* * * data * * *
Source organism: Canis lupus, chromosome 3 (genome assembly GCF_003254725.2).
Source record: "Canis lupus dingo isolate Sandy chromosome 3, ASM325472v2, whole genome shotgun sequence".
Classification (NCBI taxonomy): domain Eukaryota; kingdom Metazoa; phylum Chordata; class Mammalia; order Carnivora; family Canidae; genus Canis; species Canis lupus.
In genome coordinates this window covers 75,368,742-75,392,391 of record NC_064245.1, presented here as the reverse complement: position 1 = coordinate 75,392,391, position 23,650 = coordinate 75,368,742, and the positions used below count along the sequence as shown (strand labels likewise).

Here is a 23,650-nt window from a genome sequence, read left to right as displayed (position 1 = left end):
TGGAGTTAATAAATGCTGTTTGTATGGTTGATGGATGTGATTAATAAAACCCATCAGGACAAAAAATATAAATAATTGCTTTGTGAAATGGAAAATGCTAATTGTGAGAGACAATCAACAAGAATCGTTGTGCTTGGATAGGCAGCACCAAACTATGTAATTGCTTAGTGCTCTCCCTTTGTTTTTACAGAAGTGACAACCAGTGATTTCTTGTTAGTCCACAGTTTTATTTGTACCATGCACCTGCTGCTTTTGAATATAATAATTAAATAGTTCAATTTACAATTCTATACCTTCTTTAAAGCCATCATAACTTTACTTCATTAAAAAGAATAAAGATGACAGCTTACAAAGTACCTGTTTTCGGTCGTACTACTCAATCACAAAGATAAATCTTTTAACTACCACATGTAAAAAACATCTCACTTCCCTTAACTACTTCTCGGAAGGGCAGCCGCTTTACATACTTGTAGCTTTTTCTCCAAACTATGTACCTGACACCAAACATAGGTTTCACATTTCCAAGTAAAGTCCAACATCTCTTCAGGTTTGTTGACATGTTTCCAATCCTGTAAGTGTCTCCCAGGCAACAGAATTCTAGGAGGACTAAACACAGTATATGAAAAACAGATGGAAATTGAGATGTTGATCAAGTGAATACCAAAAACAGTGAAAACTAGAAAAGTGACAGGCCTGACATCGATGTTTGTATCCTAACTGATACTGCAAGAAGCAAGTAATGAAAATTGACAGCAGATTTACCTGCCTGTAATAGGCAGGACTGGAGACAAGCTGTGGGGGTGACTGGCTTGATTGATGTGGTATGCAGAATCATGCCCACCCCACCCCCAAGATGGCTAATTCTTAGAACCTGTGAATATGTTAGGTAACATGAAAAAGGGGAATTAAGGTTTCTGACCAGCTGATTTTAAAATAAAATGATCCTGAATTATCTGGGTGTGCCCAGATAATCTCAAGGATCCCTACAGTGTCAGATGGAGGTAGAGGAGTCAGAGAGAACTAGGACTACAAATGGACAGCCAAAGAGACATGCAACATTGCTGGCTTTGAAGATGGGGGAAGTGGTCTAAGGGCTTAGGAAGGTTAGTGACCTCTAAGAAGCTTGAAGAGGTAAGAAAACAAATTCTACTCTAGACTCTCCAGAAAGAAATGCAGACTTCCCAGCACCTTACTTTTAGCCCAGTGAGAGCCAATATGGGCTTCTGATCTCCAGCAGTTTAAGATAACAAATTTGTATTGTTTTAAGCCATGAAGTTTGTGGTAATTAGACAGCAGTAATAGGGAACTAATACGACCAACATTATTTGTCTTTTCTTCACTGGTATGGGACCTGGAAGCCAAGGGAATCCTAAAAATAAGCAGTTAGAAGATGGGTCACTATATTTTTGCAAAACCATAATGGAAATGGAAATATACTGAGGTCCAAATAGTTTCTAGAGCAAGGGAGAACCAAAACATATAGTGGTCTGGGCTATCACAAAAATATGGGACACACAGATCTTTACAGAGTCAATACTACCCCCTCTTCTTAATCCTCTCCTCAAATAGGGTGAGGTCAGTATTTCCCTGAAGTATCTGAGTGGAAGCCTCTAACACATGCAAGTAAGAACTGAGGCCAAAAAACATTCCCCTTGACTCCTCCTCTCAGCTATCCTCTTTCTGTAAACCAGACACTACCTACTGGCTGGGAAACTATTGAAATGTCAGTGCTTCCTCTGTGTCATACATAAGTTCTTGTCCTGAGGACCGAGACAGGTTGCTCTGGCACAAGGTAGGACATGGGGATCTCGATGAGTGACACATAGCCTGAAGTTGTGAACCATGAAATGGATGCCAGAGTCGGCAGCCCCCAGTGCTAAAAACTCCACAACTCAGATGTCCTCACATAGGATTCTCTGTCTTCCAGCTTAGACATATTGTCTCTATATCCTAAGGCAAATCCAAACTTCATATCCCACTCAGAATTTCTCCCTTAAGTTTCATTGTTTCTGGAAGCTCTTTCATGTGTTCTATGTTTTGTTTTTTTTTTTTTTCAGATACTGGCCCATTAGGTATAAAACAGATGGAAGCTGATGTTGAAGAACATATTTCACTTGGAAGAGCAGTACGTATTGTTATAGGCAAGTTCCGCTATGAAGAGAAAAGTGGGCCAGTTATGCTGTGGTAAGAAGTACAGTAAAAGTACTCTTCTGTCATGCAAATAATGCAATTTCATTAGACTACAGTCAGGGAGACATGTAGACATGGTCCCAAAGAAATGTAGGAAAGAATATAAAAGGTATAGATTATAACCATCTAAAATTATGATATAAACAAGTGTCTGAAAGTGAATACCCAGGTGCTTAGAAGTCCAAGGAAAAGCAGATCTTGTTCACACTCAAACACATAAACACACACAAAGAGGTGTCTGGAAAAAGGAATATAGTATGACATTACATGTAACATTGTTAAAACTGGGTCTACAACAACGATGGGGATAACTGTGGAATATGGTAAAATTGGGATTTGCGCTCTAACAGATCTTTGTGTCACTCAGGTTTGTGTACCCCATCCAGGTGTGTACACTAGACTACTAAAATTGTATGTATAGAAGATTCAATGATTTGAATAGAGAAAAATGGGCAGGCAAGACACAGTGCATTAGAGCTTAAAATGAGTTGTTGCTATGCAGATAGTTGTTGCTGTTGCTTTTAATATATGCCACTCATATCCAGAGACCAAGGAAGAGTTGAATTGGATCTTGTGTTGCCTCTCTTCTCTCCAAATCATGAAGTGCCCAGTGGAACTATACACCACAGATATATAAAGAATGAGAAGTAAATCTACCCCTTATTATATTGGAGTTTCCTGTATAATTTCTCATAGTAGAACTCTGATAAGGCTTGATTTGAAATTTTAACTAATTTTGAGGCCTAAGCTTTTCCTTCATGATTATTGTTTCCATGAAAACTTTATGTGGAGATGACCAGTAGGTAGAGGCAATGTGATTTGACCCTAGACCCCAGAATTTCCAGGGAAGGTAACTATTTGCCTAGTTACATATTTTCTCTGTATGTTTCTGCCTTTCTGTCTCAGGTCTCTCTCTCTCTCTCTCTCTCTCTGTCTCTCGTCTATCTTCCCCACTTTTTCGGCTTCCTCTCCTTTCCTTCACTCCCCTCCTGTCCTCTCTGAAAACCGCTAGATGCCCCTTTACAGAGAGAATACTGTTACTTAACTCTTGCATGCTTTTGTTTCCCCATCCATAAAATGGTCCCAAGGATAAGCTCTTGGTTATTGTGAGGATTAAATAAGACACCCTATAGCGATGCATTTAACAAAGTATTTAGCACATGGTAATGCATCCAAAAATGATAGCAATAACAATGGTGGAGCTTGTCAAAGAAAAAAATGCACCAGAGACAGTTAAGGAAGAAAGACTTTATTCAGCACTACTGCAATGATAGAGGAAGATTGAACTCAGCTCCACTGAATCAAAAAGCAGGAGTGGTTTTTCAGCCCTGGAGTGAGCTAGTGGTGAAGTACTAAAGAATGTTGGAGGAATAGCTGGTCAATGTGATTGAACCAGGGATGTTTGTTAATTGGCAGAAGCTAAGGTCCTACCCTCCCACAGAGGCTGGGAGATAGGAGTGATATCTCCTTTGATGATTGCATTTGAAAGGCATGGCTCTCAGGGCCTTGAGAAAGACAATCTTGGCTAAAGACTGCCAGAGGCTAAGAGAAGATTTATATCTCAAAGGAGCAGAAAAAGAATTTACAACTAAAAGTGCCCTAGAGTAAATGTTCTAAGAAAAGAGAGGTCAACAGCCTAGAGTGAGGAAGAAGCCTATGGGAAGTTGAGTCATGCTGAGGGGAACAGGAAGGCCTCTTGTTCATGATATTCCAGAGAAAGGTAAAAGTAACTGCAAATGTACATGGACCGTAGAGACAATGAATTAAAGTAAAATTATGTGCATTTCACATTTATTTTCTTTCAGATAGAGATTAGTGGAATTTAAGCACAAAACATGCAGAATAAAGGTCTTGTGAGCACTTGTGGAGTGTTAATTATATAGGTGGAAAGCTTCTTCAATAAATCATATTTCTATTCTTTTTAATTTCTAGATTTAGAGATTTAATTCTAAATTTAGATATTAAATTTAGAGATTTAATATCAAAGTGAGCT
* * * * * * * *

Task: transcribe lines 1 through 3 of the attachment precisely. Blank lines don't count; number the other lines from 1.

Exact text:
Source organism: Canis lupus, chromosome 3 (genome assembly GCF_003254725.2).
Source record: "Canis lupus dingo isolate Sandy chromosome 3, ASM325472v2, whole genome shotgun sequence".
Classification (NCBI taxonomy): domain Eukaryota; kingdom Metazoa; phylum Chordata; class Mammalia; order Carnivora; family Canidae; genus Canis; species Canis lupus.